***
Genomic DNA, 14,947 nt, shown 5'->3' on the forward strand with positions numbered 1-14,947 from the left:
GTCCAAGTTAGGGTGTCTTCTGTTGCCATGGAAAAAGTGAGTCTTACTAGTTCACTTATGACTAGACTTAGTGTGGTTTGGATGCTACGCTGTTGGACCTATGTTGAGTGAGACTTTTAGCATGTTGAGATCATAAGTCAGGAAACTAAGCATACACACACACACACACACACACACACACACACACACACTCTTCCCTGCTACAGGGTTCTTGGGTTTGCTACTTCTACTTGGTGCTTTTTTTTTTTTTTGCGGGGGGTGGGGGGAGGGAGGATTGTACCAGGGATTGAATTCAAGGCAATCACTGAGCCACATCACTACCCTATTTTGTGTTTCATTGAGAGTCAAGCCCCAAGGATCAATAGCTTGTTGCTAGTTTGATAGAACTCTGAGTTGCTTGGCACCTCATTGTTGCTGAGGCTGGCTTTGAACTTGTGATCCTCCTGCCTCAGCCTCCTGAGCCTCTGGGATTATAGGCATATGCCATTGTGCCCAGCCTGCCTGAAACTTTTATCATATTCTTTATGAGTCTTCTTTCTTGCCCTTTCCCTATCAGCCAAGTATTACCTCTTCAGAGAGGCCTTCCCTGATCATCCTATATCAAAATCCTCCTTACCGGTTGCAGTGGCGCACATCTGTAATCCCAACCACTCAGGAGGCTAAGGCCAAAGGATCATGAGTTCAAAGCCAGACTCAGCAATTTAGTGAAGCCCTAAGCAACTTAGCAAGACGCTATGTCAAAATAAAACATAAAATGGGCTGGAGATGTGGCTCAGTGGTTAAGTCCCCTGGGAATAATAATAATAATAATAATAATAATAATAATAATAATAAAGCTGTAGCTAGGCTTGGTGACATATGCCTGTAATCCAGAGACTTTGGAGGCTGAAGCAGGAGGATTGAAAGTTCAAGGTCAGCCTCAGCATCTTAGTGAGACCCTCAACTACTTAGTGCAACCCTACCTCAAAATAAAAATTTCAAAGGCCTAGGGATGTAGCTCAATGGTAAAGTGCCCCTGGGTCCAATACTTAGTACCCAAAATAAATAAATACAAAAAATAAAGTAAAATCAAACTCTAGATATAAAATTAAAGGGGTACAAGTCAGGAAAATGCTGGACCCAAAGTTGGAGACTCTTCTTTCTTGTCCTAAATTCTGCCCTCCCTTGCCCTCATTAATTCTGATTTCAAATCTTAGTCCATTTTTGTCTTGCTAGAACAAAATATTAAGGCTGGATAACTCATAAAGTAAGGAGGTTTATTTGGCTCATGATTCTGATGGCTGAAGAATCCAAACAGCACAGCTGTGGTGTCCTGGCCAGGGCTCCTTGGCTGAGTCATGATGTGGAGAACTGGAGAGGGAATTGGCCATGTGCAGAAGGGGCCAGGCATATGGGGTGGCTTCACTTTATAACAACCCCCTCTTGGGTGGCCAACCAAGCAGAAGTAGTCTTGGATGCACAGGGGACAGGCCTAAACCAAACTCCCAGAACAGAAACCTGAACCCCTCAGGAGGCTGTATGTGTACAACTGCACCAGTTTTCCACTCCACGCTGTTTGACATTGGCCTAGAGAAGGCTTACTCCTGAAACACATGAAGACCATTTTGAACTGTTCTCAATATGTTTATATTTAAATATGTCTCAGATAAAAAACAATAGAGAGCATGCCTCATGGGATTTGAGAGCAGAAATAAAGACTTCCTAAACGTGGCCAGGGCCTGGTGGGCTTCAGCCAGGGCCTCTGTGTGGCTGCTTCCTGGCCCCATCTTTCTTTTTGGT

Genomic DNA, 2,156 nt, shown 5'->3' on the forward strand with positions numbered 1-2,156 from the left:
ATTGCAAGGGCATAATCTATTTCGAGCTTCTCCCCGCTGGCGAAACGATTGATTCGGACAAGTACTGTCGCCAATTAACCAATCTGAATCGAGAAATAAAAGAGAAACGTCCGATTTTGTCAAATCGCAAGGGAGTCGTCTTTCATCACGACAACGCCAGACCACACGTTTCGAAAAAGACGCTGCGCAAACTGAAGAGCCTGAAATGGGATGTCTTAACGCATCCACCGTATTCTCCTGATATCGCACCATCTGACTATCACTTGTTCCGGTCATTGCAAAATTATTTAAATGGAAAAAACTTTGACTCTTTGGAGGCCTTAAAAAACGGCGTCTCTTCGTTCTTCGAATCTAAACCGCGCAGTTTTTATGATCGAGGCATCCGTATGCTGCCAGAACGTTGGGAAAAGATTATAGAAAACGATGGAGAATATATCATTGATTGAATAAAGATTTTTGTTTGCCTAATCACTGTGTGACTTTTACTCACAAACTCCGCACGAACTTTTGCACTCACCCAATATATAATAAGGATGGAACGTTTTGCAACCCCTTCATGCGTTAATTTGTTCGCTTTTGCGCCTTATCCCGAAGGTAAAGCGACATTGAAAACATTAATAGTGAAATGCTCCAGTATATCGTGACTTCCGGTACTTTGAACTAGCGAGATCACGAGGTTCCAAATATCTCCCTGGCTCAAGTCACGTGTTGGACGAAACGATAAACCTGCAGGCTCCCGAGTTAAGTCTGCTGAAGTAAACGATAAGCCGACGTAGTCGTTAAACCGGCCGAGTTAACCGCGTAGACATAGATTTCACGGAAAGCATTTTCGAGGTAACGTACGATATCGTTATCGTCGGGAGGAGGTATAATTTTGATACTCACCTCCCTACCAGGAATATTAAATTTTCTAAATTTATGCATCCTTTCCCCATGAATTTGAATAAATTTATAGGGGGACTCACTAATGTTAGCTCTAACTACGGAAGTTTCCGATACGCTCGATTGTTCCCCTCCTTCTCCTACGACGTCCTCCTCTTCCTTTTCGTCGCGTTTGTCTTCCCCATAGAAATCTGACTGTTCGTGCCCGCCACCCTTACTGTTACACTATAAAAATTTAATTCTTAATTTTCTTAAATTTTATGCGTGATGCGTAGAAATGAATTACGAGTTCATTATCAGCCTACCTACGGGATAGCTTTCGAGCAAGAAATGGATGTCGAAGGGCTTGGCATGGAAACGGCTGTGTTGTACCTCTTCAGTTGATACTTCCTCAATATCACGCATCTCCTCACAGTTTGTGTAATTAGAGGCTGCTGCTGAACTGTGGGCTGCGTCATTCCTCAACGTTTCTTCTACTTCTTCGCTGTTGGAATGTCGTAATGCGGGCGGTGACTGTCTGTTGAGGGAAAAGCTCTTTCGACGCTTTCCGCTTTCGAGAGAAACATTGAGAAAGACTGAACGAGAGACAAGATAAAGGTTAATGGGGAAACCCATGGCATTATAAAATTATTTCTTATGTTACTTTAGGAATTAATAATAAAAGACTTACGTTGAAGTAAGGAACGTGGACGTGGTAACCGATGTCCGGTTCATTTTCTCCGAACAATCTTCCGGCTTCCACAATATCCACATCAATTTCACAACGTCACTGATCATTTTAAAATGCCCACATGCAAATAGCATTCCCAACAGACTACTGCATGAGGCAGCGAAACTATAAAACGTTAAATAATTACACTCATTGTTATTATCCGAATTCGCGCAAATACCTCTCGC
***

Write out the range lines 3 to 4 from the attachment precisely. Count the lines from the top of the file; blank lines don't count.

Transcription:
Genomic DNA, 2,156 nt, shown 5'->3' on the forward strand with positions numbered 1-2,156 from the left:
ATTGCAAGGGCATAATCTATTTCGAGCTTCTCCCCGCTGGCGAAACGATTGATTCGGACAAGTACTGTCGCCAATTAACCAATCTGAATCGAGAAATAAAAGAGAAACGTCCGATTTTGTCAAATCGCAAGGGAGTCGTCTTTCATCACGACAACGCCAGACCACACGTTTCGAAAAAGACGCTGCGCAAACTGAAGAGCCTGAAATGGGATGTCTTAACGCATCCACCGTATTCTCCTGATATCGCACCATCTGACTATCACTTGTTCCGGTCATTGCAAAATTATTTAAATGGAAAAAACTTTGACTCTTTGGAGGCCTTAAAAAACGGCGTCTCTTCGTTCTTCGAATCTAAACCGCGCAGTTTTTATGATCGAGGCATCCGTATGCTGCCAGAACGTTGGGAAAAGATTATAGAAAACGATGGAGAATATATCATTGATTGAATAAAGATTTTTGTTTGCCTAATCACTGTGTGACTTTTACTCACAAACTCCGCACGAACTTTTGCACTCACCCAATATATAATAAGGATGGAACGTTTTGCAACCCCTTCATGCGTTAATTTGTTCGCTTTTGCGCCTTATCCCGAAGGTAAAGCGACATTGAAAACATTAATAGTGAAATGCTCCAGTATATCGTGACTTCCGGTACTTTGAACTAGCGAGATCACGAGGTTCCAAATATCTCCCTGGCTCAAGTCACGTGTTGGACGAAACGATAAACCTGCAGGCTCCCGAGTTAAGTCTGCTGAAGTAAACGATAAGCCGACGTAGTCGTTAAACCGGCCGAGTTAACCGCGTAGACATAGATTTCACGGAAAGCATTTTCGAGGTAACGTACGATATCGTTATCGTCGGGAGGAGGTATAATTTTGATACTCACCTCCCTACCAGGAATATTAAATTTTCTAAATTTATGCATCCTTTCCCCATGAATTTGAATAAATTTATAGGGGGACTCACTAATGTTAGCTCTAACTACGGAAGTTTCCGATACGCTCGATTGTTCCCCTCCTTCTCCTACGACGTCCTCCTCTTCCTTTTCGTCGCGTTTGTCTTCCCCATAGAAATCTGACTGTTCGTGCCCGCCACCCTTACTGTTACACTATAAAAATTTAATTCTTAATTTTCTTAAATTTTATGCGTGATGCGTAGAAATGAATTACGAGTTCATTATCAGCCTACCTACGGGATAGCTTTCGAGCAAGAAATGGATGTCGAAGGGCTTGGCATGGAAACGGCTGTGTTGTACCTCTTCAGTTGATACTTCCTCAATATCACGCATCTCCTCACAGTTTGTGTAATTAGAGGCTGCTGCTGAACTGTGGGCTGCGTCATTCCTCAACGTTTCTTCTACTTCTTCGCTGTTGGAATGTCGTAATGCGGGCGGTGACTGTCTGTTGAGGGAAAAGCTCTTTCGACGCTTTCCGCTTTCGAGAGAAACATTGAGAAAGACTGAACGAGAGACAAGATAAAGGTTAATGGGGAAACCCATGGCATTATAAAATTATTTCTTATGTTACTTTAGGAATTAATAATAAAAGACTTACGTTGAAGTAAGGAACGTGGACGTGGTAACCGATGTCCGGTTCATTTTCTCCGAACAATCTTCCGGCTTCCACAATATCCACATCAATTTCACAACGTCACTGATCATTTTAAAATGCCCACATGCAAATAGCATTCCCAACAGACTACTGCATGAGGCAGCGAAACTATAAAACGTTAAATAATTACACTCATTGTTATTATCCGAATTCGCGCAAATACCTCTCGC